A comprehensive Farm structure survey (FSS) is carried out by EU Member States every 10 years (the full scope being the agricultural census) and intermediate sample surveys are carried out twice between these basic surveys. The statistical unit is the agricultural holding; the EU Member States collect information from individual agricultural holdings, covering:

  • land use;
  • livestock numbers;
  • rural development (for example, activities other than agriculture);
  • management and farm labour input (including age, sex and relationship to the holder).

Survey data are aggregated to different geographic levels (countries, regions, and for basic surveys also districts) and arranged by size class, area status, legal status of holding, objective zone and farm type. In the FSS organic data has been collected since the 2000 Census.

Economic accounts for agriculture (EAA)

Data on EAA provide an insight into:

  • the economic viability of agriculture;
  • agriculture’s contribution to each EU Member State’s wealth;
  • the structure and composition of agricultural production and inputs;
  • the remuneration of factors of production;
  • relationships between prices and quantities of both inputs and outputs.

The output of agricultural activity includes output sold (including trade in agricultural goods and services between agricultural units), changes in stocks, output for own final use (own final consumption and own-account gross fixed capital formation), output produced for further processing by agricultural producers, as well as intra-unit consumption of livestock feed products. The output of the agricultural sector is made up of the sum of the output of agricultural products and of the goods and services produced in inseparable non-agricultural secondary activities; animal and crop output are the main product categories of agricultural output. Eurostat also collects annual agricultural prices (in principle net of VAT) to compare agricultural price levels between EU Member States and to study sales channels. Quarterly and annual price indices for agricultural products and the means of agricultural production, on the other hand, are used principally to analyse price developments and their effect on agricultural income. Selling prices are recorded at the first marketing stage (excluding transport). Agricultural price indices are obtained by a base-weighted Laspeyres calculation (2010 = 100), and are expressed in nominal terms or as deflated indices based on the use of an implicit consumer prices (HICP) deflator.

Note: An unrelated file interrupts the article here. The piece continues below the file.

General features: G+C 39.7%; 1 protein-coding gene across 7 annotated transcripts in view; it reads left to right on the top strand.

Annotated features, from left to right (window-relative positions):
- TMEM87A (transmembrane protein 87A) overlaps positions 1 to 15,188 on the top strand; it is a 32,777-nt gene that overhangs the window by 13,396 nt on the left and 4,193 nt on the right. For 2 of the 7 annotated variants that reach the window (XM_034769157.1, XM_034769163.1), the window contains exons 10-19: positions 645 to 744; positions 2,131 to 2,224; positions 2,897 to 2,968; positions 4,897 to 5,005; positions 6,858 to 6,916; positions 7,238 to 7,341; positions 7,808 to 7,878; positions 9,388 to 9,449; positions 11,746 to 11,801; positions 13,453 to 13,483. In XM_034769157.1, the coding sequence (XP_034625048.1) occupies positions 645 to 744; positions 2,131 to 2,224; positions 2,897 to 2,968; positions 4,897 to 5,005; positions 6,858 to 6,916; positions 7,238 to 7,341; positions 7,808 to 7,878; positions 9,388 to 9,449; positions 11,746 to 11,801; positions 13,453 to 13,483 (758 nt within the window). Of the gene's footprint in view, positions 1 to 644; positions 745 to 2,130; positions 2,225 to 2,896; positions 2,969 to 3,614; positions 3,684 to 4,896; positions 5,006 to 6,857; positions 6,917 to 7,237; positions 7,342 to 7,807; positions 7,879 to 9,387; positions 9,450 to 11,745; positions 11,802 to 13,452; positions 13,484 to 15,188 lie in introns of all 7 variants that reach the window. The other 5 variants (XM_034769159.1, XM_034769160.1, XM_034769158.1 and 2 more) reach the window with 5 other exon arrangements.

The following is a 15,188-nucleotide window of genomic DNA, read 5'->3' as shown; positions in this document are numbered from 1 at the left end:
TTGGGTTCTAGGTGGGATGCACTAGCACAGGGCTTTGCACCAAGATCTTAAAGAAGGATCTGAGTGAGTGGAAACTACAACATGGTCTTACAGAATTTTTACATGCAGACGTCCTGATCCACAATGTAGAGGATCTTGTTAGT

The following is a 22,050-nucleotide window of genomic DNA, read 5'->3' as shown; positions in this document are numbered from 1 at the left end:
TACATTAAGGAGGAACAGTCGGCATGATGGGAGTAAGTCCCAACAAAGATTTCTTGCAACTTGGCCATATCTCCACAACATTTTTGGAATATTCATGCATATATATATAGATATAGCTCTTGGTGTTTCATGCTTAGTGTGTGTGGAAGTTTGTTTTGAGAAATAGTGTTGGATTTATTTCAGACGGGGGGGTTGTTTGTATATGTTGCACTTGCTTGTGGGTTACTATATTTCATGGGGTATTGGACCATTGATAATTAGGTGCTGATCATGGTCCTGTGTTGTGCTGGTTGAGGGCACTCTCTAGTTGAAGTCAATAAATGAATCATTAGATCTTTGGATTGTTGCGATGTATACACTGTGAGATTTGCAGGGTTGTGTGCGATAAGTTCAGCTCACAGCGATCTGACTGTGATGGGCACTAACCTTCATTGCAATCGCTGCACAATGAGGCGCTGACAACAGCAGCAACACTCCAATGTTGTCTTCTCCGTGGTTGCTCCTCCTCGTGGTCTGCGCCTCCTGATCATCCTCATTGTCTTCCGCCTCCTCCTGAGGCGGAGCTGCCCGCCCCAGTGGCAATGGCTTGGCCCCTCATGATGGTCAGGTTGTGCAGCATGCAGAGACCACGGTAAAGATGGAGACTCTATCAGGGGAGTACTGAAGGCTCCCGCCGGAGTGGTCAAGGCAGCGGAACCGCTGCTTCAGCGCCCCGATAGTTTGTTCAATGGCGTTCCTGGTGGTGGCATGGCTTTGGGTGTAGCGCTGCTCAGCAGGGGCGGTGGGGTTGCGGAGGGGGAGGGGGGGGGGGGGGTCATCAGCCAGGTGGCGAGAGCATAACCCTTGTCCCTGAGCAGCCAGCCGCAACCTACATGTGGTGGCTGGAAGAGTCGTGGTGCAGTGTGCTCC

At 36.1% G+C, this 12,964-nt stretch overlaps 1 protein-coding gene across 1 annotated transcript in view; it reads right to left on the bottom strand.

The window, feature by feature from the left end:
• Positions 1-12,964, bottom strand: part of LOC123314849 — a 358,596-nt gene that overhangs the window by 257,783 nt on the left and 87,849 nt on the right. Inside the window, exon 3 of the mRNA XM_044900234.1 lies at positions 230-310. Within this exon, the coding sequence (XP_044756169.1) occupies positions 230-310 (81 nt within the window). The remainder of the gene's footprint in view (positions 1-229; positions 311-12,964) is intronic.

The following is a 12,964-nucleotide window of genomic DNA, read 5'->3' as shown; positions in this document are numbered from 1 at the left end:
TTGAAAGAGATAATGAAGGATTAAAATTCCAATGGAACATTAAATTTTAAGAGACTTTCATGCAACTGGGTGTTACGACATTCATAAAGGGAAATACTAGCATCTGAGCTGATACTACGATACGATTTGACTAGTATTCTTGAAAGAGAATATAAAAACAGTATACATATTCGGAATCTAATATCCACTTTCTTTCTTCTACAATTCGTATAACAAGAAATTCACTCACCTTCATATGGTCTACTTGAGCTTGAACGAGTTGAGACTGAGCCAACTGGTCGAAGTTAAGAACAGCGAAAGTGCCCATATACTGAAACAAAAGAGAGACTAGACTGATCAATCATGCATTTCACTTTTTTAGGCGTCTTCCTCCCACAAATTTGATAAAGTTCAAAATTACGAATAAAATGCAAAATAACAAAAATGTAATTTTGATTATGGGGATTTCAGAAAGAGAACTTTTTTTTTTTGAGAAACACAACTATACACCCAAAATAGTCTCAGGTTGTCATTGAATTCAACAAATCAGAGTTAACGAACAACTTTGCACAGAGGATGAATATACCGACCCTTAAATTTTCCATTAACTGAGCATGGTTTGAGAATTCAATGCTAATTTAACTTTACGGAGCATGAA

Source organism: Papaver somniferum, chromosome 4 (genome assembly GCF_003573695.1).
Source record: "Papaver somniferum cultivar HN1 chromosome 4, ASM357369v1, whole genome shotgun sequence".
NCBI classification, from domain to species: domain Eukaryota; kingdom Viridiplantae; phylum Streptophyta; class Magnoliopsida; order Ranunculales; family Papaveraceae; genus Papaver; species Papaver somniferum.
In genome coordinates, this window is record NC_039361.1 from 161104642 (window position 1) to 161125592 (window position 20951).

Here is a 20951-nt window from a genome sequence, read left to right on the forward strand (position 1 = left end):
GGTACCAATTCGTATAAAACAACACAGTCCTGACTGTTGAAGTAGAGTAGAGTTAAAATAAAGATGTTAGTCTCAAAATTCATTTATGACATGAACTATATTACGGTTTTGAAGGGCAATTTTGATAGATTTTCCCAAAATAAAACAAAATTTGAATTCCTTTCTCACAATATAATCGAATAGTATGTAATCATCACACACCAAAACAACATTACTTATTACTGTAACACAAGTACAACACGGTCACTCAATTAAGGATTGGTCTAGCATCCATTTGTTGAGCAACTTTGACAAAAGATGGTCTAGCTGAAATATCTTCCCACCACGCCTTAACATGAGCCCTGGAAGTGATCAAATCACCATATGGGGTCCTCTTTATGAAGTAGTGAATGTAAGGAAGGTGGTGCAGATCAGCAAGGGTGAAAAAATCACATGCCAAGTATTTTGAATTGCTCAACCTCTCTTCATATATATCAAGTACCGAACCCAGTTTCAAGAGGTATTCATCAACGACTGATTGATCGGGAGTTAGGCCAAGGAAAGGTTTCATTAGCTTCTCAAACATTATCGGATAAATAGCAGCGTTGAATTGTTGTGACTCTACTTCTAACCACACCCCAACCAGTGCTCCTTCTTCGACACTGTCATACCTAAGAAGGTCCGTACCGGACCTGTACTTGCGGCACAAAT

COMEXT database on EU trade

COMEXT is the Eurostat reference database for international trade. It provides access not only to both recent and historical data from the EU Member States but also to statistics of a significant number of third countries. International trade aggregated and detailed statistics disseminated from the Eurostat website are compiled from COMEXT data according to a monthly process. Because COMEXT is updated on a daily basis, data published on the website may differ from data stored in COMEXT in case of recent revisions. EU data are compiled according to community guidelines and may, therefore, differ from national data published by Member States. Statistics on extra-EU trade are calculated as the sum of trade of each of the 28 Member States with countries outside the EU. In other words, the EU is considered as a single trading entity and trade flows are measured into and out of the area, but not within it. The importance of the EU’s internal market is underlined by the fact that the proportion of intra-EU trade in goods is higher than extra-EU trade in goods in most EU Member States with few exceptions. The variation in the proportion of total trade in goods accounted for by intra-EU trade reflects to some degree historical ties and geographical location.

PRODCOM, database on the production of manufactured goods